Jane Eyre 

Starring Mia Wasikowska (“The Kids Are All Right”) as Jane, and Michael Fassbender (“Inglourious Basterds”) as Rochester, this new version emphasizes the novel’s Gothic elements: gloom, melancholy, suspicion and someone creeping through the halls of Thornfield Manor after dark. Director Cary Fukunaga (“Sin Nombre”) and screenwriter Moira Buffini (“Tamara Drewe”) provide an intensity of emotion and fear that is palpable.

Jane is a young woman who becomes the governess in the home of Edward Rochester, a brooding, cynical man saddened by something mysterious in his past. He tells Jane, his intellectual equal, that he was not always as she sees him now, and Fassbinder does a fine job of playing the formerly happy man buried under years of disappointment and coldness. The two of them fall in love, but his past keeps them from marrying.

Excellent in support are Judi Dench (“Nine”) as the housekeeper; Jamie Bell (“Jumper”) as St. John Rivers, the India-bound missionary in love with Jane; and newcomer Amelia Clarkson as a young Jane.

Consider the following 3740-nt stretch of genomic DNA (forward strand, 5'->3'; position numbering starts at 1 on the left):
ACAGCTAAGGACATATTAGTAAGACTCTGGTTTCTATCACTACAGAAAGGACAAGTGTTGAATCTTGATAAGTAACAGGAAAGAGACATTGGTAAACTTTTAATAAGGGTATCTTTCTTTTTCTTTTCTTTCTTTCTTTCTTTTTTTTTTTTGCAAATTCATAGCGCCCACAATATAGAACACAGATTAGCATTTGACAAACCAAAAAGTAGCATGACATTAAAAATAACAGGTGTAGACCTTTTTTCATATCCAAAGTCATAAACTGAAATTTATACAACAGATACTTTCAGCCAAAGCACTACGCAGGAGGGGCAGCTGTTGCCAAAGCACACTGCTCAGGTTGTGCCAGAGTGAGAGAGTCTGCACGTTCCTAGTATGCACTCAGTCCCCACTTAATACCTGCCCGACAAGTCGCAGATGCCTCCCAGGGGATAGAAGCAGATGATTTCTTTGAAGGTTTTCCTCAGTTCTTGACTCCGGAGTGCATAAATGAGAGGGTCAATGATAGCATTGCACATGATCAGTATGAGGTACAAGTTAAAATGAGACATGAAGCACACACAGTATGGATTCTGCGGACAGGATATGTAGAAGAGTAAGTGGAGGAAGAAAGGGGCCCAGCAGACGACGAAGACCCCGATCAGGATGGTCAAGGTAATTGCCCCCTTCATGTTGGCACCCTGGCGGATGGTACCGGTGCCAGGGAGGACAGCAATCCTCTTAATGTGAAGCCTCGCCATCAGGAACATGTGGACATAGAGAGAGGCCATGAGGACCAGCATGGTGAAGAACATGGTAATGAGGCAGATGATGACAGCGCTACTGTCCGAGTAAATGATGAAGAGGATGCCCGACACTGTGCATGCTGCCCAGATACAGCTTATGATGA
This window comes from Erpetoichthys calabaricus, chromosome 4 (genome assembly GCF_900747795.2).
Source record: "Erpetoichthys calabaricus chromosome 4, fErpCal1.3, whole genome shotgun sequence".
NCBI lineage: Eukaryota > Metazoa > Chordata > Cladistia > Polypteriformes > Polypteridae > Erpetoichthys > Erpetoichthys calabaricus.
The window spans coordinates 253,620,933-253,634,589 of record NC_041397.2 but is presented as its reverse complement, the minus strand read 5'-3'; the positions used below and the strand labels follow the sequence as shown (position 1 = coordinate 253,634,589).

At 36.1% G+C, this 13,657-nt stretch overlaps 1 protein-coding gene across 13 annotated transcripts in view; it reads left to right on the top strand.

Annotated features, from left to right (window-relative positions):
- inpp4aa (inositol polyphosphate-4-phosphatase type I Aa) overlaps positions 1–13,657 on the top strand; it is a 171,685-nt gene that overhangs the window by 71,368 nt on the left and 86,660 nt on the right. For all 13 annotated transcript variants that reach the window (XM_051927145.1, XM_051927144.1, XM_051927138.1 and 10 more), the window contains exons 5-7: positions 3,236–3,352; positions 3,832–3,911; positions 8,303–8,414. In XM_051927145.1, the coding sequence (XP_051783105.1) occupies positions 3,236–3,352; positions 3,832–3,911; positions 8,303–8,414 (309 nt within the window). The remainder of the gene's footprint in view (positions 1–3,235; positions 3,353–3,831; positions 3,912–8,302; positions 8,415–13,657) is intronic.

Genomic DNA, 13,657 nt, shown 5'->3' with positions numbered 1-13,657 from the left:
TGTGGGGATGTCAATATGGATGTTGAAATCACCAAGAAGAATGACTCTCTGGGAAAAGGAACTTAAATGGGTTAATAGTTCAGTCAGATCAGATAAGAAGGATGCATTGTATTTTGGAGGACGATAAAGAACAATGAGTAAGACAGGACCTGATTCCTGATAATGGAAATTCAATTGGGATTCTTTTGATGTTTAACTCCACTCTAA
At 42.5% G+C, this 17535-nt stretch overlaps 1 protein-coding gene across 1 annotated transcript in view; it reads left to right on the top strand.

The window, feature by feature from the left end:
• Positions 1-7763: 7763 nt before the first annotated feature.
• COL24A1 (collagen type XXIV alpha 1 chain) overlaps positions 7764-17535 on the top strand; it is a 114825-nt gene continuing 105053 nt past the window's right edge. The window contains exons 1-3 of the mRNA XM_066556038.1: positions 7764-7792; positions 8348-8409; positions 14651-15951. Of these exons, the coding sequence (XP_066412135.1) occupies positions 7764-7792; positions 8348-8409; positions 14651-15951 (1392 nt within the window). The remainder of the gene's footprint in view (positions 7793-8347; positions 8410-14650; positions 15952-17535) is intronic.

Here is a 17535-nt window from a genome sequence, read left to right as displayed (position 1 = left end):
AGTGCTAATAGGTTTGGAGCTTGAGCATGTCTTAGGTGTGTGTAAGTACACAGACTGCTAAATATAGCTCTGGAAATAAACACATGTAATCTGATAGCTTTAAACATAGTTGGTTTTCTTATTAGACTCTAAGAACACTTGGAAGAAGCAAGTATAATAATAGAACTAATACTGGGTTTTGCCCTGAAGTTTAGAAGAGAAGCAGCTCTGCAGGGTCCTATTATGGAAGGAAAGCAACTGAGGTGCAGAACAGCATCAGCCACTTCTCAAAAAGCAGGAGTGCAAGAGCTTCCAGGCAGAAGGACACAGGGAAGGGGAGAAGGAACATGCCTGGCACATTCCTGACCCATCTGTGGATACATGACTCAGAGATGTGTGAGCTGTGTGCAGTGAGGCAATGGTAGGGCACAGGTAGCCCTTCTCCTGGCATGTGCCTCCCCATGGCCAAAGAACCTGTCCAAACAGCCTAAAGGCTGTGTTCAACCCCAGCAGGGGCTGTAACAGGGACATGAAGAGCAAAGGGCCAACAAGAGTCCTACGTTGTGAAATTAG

This is a good adaptation of one of world literature’s essential novels, made even better by its re-creation of the Gothic atmosphere that has been thrilling readers for 164 years. Then, for an entertaining triple feature, go home and watch “Rebecca” and “I Walked with a Zombie,” two clever variations on a theme.

Pin It
Favorite

More by Doug Bentin

About The Author

Doug Bentin

Comments

Subscribe to this thread:

Add a comment

Latest in Film

Readers also liked…

Kendell's Open Mic @ Kendell's

View all of today's events »

© 2020 Oklahoma Gazette / Tierra Media Inc. All rights reserved.
REPRODUCTION OF CONTENT IN ANY MANNER WITHOUT PERMISSION IS PROHIBITED.
TO OBTAIN PERMISSION, CONTACT US

Powered by Foundation